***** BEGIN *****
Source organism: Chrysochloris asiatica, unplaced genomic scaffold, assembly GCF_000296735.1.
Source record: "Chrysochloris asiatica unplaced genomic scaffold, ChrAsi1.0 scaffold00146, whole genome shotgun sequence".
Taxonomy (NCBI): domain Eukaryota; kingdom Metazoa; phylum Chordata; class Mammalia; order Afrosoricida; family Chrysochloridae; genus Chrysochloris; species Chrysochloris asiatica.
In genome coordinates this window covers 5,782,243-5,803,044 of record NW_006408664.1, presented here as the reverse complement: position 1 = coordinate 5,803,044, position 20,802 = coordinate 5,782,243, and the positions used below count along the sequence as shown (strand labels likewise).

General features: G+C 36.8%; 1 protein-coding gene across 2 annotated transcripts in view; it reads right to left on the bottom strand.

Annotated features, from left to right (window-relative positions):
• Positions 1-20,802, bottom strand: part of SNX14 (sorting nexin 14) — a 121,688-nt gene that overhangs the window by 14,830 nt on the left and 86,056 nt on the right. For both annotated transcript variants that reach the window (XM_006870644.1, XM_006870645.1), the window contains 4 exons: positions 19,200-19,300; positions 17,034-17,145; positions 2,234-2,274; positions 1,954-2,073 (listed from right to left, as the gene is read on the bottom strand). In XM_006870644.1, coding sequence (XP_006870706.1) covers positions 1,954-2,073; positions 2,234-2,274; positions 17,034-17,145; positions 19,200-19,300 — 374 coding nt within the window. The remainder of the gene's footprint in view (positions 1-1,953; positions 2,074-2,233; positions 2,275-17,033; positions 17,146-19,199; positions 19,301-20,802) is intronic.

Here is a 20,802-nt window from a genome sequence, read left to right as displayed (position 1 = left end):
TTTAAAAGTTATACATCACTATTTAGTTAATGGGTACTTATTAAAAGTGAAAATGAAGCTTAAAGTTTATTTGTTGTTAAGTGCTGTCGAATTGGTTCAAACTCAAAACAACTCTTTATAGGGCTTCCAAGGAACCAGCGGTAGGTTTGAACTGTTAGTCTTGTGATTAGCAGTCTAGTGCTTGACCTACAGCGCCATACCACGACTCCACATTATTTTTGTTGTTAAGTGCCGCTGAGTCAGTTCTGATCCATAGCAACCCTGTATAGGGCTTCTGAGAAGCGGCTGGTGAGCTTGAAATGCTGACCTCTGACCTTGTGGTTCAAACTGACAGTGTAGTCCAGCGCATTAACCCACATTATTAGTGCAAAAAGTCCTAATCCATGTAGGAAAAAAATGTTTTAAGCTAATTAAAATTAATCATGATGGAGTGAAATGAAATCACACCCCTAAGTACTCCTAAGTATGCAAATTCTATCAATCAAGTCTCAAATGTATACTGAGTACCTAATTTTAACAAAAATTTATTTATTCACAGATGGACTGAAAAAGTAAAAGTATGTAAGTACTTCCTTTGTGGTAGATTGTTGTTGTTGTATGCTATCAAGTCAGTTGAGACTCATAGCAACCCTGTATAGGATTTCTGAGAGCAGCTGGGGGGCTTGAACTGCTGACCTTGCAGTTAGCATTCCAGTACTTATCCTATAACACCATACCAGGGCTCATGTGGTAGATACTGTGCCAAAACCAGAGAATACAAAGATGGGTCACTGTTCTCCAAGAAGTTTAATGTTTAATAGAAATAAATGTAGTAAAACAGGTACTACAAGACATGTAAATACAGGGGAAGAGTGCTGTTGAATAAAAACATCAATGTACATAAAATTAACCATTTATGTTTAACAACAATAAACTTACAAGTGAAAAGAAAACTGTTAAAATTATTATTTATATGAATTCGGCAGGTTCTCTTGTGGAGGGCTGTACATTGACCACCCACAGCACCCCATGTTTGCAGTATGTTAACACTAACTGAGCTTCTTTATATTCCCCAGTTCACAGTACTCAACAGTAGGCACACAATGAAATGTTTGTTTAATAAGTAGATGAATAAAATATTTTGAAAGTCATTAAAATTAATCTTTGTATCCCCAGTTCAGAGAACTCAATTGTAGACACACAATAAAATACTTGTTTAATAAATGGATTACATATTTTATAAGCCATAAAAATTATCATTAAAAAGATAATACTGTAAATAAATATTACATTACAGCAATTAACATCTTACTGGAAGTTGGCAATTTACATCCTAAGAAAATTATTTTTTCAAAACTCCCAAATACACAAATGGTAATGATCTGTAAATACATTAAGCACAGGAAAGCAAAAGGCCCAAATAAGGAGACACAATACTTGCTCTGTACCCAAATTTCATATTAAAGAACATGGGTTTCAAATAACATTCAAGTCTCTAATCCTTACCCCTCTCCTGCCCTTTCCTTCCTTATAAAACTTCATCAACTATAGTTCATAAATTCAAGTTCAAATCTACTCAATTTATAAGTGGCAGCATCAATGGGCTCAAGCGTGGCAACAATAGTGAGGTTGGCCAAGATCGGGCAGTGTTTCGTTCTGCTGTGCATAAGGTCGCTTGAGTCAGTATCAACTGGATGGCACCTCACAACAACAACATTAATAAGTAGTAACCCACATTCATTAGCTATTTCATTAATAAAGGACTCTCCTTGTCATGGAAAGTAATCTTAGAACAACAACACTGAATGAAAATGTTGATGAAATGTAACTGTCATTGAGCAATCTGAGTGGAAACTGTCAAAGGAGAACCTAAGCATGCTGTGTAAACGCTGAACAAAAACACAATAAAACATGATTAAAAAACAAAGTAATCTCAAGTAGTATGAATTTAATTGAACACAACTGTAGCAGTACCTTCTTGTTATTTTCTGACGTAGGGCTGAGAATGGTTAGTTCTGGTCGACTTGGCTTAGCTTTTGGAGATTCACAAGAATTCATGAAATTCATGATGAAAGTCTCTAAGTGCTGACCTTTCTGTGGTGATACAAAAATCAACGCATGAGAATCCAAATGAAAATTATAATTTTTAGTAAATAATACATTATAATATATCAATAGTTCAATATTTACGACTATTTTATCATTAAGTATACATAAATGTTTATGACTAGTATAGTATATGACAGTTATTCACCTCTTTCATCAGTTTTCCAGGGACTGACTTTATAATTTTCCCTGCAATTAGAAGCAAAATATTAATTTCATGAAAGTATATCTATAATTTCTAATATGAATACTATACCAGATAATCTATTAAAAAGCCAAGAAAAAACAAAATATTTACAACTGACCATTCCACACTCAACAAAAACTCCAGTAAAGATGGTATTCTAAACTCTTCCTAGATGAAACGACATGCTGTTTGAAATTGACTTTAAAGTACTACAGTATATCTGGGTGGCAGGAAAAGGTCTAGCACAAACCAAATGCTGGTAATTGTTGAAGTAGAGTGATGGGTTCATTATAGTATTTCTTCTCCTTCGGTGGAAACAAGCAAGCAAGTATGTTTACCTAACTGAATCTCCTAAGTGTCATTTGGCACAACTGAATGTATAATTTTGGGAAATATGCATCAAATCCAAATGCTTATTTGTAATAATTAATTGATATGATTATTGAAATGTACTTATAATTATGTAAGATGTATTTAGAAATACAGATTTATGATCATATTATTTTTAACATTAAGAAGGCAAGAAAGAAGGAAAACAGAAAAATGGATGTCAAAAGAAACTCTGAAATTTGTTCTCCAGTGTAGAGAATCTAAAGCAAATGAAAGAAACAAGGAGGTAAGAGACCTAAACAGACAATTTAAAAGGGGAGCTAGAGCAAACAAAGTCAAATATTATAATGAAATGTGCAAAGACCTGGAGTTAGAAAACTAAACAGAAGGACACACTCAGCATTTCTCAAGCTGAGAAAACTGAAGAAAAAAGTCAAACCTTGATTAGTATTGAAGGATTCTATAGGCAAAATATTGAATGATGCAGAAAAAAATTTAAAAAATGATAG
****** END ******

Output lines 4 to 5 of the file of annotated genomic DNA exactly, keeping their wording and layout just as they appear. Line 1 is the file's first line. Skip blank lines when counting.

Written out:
In genome coordinates this window covers 5,782,243-5,803,044 of record NW_006408664.1, presented here as the reverse complement: position 1 = coordinate 5,803,044, position 20,802 = coordinate 5,782,243, and the positions used below count along the sequence as shown (strand labels likewise).

General features: G+C 36.8%; 1 protein-coding gene across 2 annotated transcripts in view; it reads right to left on the bottom strand.